Friday, March 2, 2007

The Building of Expo 67

Expo 67 was an enormous undertaking for the City of Montreal.

Like the Olympics, World Exhibitions must be officially bid for by hopeful cities. Montreal obtained the 1967 exhibition at the last minute, when the initial winning city, Moscow, bowed out for fear of staggering costs.

The Canada pavilion, with it's Katimavik, under construction.

Montreal was given the green light in November of 1962, less than 5 years to Expo's April of 1967 opening. Less than five years to install 847 buildings and pavilions, 27 bridges, 51 miles of road and walkways, 23 miles of sewers and drains, 100 miles of water, gas and power lines, 55,000 miles of phone wires and cables, 24,484 parking spaces, 14,950 trees, 4330 trash cans and 6150 light fixtures.

The odds were definitely against Expo 67 opening on time.

On top of that, the chosen site for Expo 67 didn't exist yet. The plan was to enlarge existing Île Sainte Hélène to double its size and create Île Notre Dame from rubble left over from the metro excavations. During it's peak, Expo 67 was the world's largest construction site: dump trucks worked 24 hours a day, filling 28 million tons of rock into the St. Lawrence river.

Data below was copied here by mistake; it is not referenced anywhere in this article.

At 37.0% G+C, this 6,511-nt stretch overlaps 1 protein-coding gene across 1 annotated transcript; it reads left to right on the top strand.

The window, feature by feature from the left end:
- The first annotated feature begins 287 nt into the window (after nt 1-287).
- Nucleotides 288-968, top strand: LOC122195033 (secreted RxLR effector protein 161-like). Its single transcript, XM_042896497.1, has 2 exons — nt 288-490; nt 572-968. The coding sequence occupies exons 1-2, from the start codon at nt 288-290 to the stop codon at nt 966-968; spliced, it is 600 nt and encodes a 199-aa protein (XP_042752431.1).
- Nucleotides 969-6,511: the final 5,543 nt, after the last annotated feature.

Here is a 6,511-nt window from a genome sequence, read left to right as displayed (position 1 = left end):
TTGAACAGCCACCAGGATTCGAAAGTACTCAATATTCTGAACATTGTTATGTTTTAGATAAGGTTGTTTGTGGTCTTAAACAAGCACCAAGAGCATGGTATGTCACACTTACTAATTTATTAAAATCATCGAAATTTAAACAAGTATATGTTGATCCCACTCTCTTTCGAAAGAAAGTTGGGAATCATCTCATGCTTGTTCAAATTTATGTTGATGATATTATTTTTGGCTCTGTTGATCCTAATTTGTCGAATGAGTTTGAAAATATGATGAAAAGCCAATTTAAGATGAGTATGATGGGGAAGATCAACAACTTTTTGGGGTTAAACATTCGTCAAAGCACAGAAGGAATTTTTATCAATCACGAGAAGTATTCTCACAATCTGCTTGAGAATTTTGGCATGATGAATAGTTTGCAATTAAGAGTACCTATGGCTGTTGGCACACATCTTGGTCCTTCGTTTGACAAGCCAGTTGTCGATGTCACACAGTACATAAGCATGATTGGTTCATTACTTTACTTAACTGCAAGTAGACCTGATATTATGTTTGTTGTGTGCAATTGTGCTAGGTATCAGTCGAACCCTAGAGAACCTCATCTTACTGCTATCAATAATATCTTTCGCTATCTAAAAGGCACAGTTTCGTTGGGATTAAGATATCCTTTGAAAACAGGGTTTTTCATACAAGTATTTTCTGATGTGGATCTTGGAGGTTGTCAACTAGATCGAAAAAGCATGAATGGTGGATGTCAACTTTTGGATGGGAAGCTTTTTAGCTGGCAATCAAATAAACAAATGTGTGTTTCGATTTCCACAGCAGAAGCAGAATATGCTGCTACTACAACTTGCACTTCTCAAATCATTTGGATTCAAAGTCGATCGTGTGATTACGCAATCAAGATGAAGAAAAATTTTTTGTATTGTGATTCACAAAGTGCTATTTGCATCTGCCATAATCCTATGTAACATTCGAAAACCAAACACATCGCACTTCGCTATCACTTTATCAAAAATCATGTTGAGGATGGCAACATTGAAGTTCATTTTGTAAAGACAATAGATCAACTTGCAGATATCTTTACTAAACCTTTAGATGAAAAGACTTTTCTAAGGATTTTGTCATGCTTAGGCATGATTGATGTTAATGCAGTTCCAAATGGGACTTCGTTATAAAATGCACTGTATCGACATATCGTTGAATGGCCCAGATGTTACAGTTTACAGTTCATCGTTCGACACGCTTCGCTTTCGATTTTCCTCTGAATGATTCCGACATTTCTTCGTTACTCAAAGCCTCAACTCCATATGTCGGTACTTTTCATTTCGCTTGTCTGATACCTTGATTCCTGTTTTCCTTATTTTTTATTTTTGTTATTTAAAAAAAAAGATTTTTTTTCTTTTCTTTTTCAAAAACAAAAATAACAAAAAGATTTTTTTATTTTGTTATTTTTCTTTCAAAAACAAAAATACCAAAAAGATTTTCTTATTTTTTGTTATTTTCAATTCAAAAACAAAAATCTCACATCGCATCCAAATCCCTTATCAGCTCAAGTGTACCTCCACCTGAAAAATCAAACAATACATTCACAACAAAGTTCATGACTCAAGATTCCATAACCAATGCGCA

28 million metric tons of rubble were needed for Expo 67.

Amazingly, by the spring of 1967, only 2 pavilions were behind schedule. A labor force of some 6000 were hard at work on the magic islands just 6 months before Expo 67's opening.

The U.S. pavilion under construction.

On April 27, 1967, Expo 67 opened on time. It "rose out of the water like Botticelli's Venus," as Yves Jasmin so aptly put it, to welcome the world.

images: (1-3) library and archives Canada

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